The design rules for the second case are the same as for the first case. Here, however, the halftone dots are large and are easily resolved by the image sensor. The reproduced image must therefore contain replicas of the dots, as the dots have become valid scene content. The sharpness/aliasing trade-off exists here also, but it primarily involves how well the halftone dots are reproduced. It is unlikely that any aliasing artifacts are introduced by the high-order harmonics of the halftone frequency.
The third case, where the halftone dots are just resolved or are just not resolved by the display, poses the biggest threat for the design of a system that is plagued by resampling artifacts. The above-cited publication by Chao indicate that three basic methods exist for scanning a halftone image, and that each has serious drawbacks:
The first is to scan the image at a sufficiently high resolution that the halftone dots are resolved. A scan frequency of six to eight or more times the halftone frequency is required. Computer algorithms can then be used to infer the original scene from the dot size and location. This method requires that the halftone frequency be known to set the sampling frequency. However, since the scan frequency is determined by the hardware configuration, a fixed scan frequency must be used for all scenes. This method also collects far more data than is needed for the display.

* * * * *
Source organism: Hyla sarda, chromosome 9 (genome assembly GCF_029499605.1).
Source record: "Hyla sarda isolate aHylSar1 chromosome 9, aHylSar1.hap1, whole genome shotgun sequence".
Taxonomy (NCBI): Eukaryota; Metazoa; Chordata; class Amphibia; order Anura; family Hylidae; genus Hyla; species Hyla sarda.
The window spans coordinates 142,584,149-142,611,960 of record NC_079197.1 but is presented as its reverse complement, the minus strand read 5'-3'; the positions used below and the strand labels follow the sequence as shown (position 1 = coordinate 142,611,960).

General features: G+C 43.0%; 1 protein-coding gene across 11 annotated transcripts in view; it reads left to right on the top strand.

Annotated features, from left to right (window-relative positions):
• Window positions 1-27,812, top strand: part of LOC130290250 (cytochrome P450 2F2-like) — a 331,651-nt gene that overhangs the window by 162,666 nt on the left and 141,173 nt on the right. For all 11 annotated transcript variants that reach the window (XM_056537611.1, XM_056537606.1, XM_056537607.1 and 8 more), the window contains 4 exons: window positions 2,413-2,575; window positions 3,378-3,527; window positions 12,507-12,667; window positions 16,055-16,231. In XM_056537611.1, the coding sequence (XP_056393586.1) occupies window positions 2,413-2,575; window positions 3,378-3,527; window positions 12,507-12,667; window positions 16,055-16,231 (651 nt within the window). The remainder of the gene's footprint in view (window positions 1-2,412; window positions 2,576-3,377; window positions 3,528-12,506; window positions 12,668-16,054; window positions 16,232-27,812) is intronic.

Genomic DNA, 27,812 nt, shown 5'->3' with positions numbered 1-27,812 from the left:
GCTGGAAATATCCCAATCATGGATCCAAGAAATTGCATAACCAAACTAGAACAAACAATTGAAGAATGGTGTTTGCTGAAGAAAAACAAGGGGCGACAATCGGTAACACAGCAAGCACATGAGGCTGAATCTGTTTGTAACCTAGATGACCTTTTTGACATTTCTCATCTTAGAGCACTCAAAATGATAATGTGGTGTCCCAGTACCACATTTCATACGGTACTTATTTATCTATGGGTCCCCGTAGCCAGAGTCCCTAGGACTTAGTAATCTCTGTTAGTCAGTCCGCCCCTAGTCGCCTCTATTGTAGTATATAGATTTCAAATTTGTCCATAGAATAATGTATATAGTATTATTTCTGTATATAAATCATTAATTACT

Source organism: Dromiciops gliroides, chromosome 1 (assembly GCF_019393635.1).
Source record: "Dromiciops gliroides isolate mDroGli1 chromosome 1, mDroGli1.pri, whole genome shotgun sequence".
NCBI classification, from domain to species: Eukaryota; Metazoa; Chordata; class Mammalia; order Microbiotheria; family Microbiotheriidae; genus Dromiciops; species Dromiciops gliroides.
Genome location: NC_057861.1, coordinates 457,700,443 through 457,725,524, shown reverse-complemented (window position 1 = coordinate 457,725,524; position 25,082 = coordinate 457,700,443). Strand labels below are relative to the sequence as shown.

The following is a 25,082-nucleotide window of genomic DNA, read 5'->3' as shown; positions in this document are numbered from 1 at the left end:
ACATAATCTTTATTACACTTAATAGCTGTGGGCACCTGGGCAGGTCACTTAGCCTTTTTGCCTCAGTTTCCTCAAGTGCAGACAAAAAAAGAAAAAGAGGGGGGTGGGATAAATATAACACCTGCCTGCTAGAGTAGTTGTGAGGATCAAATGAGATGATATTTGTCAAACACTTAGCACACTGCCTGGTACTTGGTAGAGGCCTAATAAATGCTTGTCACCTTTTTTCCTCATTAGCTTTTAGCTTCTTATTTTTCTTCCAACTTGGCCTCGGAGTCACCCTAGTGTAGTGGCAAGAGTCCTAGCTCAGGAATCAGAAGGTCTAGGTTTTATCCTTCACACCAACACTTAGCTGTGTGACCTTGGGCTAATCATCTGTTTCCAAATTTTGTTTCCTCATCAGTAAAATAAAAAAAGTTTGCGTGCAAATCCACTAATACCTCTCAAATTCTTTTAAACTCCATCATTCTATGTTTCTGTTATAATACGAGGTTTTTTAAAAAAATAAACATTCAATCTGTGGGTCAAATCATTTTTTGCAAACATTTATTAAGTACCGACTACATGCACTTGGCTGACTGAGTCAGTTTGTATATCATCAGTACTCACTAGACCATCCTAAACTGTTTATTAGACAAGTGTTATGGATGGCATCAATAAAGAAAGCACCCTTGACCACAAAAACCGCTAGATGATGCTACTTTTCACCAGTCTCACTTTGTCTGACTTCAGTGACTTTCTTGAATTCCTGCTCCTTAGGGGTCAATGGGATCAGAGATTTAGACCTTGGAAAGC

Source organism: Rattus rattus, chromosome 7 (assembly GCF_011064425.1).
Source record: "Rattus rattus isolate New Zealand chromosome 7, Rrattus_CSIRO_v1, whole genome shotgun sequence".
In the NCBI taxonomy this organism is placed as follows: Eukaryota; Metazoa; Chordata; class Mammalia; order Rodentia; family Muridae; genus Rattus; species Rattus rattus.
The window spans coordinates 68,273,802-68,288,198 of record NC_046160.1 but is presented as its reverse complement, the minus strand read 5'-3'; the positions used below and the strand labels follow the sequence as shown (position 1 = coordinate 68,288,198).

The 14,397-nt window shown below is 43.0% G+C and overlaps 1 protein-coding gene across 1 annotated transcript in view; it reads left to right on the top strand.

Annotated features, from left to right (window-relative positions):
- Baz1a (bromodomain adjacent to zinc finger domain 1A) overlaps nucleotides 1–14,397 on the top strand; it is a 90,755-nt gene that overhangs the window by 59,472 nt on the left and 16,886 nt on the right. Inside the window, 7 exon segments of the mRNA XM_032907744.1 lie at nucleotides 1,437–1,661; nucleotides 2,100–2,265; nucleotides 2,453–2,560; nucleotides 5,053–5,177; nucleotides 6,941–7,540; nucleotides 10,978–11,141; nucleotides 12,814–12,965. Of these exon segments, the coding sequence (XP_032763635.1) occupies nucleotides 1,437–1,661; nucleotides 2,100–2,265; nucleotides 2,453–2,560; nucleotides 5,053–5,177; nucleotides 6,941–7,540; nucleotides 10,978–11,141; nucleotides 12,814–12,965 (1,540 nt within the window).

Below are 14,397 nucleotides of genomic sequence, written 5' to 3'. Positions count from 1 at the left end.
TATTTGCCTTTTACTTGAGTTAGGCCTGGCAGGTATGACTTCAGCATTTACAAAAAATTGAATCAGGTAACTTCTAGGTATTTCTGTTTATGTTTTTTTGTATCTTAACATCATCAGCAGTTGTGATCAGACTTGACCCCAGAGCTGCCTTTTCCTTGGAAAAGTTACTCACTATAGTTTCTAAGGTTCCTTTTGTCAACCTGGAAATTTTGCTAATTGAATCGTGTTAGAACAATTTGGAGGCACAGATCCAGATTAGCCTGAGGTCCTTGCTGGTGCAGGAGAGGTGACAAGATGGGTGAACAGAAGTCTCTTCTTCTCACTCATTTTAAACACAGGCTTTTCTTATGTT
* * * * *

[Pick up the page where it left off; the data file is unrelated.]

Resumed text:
The second is to choose the scan direction relative to the screen direction so that artifacts are minimized. This procedure requires knowledge of the screen orientation and is very sensitive to small alignment errors.
The third is to low-pass filter the image before scanning to remove the higher frequency components of the image and leave only the original spectrum of the scene. In this method, the quality of the image can be severely degraded because the halftone can contain information at frequencies higher than the screen Nyquist frequency. When the halftone image is low-pass filtered to remove the screen structure, it is likely that scene information is lost.
None of these procedures implemented individually are likely to provide a workable system.
A new methodology is needed to scan a previously halftoned image that is based on the system requirements, not the particular image being scanned. Simply stated, the system requirements are to preserve the scene detail out to the resolution limit of the display, to do this without introducing artifacts into the final image, and to minimize the amount of data that is required. The scene detail includes any portions of the spectrum of the halftone image, including the halftone dots, that occur within the display bandwidth.
Very briefly, the system in this invention first generates a low-pass filtered oversampled scan whose parameters are based upon the desired display requirements, and follows this operation by a further digital low-pass filter and a reduction in the amount of data (resampling) to produce the final sampled image.
More precisely, the process of the invention for scanning images that may have been previously sampled or halftoned is as follows:
1) Determine the necessary display bandwidth or resolutions ξD and ηD for the application.
2) Use a filter function FS(ξ, η) to low-pass filter the image before it is scanned. The components of this filter are the lens MTF, the optical prefilter, and the active area of each pixel. A suggested starting point is to choose the nominal low-pass frequencies ξ0 and η0 to be one and a half times the display resolutions ξD and ηD.